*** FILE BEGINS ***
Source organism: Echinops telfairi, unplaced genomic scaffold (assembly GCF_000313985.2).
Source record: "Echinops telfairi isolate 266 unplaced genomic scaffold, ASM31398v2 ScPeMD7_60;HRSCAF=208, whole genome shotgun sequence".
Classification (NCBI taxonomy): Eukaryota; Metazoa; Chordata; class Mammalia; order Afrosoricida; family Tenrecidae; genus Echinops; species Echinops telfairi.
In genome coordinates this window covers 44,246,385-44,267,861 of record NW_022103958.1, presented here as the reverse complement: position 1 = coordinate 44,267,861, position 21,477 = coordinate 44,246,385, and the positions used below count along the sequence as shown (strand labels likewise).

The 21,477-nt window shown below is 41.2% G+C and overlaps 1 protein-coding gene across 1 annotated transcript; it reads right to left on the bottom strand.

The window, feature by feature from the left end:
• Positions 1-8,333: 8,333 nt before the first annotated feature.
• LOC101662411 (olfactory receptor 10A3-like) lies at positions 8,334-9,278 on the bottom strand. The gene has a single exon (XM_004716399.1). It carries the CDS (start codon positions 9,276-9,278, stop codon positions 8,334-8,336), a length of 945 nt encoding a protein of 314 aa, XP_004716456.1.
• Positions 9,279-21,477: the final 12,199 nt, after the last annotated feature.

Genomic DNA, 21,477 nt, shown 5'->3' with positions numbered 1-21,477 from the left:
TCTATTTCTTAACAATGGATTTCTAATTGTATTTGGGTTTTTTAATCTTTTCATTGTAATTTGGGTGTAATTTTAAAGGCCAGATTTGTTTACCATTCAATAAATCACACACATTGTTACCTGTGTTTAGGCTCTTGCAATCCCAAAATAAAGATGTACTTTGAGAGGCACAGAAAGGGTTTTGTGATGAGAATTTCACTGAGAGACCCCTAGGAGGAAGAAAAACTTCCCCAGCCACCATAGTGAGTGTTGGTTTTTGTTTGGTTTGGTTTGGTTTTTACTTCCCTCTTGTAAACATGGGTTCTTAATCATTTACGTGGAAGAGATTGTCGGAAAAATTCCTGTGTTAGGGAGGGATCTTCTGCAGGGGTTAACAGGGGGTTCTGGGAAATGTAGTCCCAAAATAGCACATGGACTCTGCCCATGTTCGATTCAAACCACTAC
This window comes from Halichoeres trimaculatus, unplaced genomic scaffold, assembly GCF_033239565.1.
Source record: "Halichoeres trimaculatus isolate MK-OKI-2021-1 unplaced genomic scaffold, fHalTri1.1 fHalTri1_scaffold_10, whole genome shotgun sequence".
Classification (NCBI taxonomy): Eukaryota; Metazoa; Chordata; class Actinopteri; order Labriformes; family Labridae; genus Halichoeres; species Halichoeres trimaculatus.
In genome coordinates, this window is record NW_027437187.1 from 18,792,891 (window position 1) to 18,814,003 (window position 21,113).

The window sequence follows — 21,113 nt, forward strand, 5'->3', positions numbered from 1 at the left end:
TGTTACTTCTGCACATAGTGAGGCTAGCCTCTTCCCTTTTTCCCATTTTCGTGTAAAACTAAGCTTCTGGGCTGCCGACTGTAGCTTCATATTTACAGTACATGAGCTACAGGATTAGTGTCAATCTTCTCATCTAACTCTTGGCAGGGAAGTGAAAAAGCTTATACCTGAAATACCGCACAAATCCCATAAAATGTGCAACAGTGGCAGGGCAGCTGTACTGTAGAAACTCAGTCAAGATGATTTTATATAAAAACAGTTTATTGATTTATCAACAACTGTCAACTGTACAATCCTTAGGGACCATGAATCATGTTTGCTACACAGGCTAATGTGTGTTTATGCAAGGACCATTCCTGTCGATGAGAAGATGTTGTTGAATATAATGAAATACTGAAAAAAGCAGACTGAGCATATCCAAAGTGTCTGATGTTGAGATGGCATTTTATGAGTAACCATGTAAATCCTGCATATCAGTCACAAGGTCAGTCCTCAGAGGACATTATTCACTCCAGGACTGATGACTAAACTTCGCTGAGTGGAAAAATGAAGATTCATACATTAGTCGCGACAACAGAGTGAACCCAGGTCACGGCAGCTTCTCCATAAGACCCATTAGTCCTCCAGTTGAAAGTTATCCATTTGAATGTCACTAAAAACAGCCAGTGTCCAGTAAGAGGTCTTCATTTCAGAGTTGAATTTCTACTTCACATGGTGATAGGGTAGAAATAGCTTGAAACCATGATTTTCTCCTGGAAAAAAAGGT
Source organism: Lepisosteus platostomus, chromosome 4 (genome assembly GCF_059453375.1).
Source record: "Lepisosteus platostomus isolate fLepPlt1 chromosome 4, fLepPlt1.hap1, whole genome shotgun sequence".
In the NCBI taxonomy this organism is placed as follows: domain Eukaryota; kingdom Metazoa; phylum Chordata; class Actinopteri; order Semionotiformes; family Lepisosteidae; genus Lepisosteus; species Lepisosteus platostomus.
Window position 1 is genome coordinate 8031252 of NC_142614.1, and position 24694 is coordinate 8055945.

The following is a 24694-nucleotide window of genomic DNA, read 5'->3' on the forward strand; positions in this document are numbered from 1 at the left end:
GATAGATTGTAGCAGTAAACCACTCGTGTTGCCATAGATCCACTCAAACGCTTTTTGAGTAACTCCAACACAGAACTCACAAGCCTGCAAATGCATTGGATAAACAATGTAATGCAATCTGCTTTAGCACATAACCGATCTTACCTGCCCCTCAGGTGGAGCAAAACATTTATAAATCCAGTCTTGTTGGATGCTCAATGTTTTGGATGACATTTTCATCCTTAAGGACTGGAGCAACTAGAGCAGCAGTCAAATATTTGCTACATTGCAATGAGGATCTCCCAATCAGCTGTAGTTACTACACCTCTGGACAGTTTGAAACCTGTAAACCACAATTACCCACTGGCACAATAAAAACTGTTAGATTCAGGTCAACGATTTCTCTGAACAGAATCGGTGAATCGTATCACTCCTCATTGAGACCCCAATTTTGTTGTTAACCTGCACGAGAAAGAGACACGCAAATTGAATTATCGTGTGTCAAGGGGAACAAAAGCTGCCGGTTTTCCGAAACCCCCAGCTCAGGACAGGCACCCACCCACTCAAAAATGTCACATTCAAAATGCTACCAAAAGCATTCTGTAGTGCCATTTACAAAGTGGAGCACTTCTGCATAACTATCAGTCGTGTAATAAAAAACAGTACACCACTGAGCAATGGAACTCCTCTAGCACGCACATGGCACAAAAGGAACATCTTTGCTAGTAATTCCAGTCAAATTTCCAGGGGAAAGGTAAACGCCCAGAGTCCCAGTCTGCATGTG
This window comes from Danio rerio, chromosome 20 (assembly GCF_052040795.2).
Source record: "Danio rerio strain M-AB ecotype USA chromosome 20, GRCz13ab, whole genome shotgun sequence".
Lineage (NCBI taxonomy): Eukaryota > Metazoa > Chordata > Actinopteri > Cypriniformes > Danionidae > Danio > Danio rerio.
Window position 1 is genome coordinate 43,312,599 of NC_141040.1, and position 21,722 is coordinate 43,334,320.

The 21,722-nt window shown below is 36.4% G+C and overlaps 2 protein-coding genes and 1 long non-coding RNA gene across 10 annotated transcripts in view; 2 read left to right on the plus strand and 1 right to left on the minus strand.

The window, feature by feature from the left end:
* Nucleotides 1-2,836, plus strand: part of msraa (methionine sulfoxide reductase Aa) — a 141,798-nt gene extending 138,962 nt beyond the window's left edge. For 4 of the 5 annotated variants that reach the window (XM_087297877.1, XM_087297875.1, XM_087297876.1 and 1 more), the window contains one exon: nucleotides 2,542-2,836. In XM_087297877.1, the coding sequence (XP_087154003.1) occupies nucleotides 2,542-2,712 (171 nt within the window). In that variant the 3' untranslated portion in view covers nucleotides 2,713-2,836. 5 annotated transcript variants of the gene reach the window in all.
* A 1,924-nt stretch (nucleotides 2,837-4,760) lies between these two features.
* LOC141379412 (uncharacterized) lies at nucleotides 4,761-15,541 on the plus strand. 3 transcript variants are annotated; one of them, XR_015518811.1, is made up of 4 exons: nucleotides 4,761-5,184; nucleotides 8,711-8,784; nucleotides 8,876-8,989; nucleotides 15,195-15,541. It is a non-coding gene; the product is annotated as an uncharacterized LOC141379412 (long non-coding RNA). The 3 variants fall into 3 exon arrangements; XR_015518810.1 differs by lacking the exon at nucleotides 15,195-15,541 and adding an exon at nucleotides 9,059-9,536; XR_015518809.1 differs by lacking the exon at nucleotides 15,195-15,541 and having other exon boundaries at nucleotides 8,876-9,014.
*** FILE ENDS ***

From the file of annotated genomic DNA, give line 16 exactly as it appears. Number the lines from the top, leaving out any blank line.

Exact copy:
The window sequence follows — 21,113 nt, forward strand, 5'->3', positions numbered from 1 at the left end: